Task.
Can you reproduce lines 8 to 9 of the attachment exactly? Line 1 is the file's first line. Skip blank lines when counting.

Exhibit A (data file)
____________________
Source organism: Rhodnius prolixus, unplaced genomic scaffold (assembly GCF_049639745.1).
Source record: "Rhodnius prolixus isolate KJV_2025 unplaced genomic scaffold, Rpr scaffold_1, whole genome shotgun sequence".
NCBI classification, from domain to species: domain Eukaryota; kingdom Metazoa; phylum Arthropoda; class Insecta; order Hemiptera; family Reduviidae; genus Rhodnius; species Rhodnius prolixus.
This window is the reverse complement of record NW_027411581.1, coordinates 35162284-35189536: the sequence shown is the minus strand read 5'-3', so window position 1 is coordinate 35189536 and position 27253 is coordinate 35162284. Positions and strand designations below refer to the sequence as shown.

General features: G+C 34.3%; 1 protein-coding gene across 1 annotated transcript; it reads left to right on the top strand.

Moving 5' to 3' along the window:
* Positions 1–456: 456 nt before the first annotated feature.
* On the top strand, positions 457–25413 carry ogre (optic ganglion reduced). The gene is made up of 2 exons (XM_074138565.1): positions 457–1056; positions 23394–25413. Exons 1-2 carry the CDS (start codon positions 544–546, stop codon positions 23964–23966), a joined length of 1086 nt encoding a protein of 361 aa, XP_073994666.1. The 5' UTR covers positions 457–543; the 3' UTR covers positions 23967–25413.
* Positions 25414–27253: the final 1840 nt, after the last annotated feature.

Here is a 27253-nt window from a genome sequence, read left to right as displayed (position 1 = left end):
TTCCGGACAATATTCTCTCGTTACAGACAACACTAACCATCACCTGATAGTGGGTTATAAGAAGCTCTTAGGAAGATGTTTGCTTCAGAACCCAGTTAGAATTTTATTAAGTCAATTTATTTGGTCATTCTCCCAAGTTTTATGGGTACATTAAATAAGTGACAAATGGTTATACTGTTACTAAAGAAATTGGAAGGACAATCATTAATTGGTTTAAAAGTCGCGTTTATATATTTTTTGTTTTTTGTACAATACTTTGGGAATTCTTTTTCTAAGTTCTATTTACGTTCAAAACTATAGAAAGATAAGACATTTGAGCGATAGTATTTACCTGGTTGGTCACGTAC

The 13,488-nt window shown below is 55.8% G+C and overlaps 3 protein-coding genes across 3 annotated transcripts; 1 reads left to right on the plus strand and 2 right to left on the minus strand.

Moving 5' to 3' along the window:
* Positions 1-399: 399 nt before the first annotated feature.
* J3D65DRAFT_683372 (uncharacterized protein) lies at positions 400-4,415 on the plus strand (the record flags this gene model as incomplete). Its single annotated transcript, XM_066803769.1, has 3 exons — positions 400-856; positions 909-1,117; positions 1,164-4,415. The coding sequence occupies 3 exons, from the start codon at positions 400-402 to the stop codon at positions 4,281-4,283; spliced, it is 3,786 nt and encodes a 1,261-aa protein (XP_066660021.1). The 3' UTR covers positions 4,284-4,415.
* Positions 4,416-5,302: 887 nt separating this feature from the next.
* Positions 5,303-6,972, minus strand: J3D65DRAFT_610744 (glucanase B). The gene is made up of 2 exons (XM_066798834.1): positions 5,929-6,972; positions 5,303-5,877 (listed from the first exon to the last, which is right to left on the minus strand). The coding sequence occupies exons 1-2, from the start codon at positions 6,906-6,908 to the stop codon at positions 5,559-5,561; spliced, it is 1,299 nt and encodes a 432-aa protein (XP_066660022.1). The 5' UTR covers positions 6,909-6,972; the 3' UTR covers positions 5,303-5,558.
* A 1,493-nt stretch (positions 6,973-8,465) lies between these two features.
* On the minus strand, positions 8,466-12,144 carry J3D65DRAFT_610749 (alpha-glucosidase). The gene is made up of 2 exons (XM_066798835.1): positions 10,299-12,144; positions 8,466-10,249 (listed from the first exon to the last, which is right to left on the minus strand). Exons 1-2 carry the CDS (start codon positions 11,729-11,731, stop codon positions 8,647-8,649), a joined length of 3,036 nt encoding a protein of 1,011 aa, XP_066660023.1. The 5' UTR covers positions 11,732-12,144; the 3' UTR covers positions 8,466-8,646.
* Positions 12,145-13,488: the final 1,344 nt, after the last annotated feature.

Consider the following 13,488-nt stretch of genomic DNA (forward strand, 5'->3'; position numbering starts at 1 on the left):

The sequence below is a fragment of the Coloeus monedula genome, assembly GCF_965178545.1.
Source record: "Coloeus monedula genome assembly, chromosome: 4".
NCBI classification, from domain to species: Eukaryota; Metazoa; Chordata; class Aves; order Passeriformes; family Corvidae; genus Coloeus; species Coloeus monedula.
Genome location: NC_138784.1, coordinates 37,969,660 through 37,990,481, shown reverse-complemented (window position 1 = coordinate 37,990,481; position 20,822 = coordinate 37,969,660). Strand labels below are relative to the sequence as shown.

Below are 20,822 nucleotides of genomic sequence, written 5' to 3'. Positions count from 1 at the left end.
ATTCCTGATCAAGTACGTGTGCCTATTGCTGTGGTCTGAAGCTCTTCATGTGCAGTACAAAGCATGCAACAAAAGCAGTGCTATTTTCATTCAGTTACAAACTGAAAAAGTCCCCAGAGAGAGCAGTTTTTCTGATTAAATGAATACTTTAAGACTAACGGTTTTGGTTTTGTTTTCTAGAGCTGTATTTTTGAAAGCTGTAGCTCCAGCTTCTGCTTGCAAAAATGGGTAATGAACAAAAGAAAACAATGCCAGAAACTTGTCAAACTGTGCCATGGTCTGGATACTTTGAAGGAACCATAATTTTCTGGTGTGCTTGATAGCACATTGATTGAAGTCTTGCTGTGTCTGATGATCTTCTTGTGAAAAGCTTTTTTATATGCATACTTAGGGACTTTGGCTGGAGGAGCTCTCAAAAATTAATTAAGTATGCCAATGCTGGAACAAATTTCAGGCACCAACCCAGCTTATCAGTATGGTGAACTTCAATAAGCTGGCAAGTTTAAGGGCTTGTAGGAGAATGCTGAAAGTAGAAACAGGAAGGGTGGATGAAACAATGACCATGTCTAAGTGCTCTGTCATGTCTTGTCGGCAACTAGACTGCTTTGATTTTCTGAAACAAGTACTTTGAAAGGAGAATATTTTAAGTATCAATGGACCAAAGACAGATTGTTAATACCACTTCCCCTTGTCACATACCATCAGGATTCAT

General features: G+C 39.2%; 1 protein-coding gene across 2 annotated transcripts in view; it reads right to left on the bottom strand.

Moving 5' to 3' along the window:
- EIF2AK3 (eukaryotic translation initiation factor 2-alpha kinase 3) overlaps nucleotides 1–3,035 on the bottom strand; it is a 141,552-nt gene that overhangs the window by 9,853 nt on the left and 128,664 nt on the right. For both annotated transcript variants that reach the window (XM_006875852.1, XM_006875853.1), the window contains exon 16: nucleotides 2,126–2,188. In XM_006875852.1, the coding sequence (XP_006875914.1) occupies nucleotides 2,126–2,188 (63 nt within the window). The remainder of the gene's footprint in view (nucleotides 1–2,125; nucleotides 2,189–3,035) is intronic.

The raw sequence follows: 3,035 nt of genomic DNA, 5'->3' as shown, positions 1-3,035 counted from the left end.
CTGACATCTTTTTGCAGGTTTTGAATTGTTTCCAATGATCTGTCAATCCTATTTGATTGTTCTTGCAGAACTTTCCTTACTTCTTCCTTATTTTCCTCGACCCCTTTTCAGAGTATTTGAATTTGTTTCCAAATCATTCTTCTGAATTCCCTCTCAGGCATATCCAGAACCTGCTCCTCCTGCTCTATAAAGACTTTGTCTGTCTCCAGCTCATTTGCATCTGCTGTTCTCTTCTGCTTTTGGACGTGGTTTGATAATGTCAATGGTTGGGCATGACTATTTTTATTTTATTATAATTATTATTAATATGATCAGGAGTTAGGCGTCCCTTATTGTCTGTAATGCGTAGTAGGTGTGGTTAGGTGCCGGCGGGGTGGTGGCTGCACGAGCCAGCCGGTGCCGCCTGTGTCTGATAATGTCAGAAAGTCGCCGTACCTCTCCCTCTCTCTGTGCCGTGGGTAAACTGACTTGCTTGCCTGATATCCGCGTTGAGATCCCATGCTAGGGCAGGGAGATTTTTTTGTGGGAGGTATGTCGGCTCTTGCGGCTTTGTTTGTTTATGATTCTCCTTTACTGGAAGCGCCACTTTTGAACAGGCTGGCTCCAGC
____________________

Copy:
* On the top strand, positions 457–25413 carry ogre (optic ganglion reduced). The gene is made up of 2 exons (XM_074138565.1): positions 457–1056; positions 23394–25413. Exons 1-2 carry the CDS (start codon positions 544–546, stop codon positions 23964–23966), a joined length of 1086 nt encoding a protein of 361 aa, XP_073994666.1. The 5' UTR covers positions 457–543; the 3' UTR covers positions 23967–25413.
* Positions 25414–27253: the final 1840 nt, after the last annotated feature.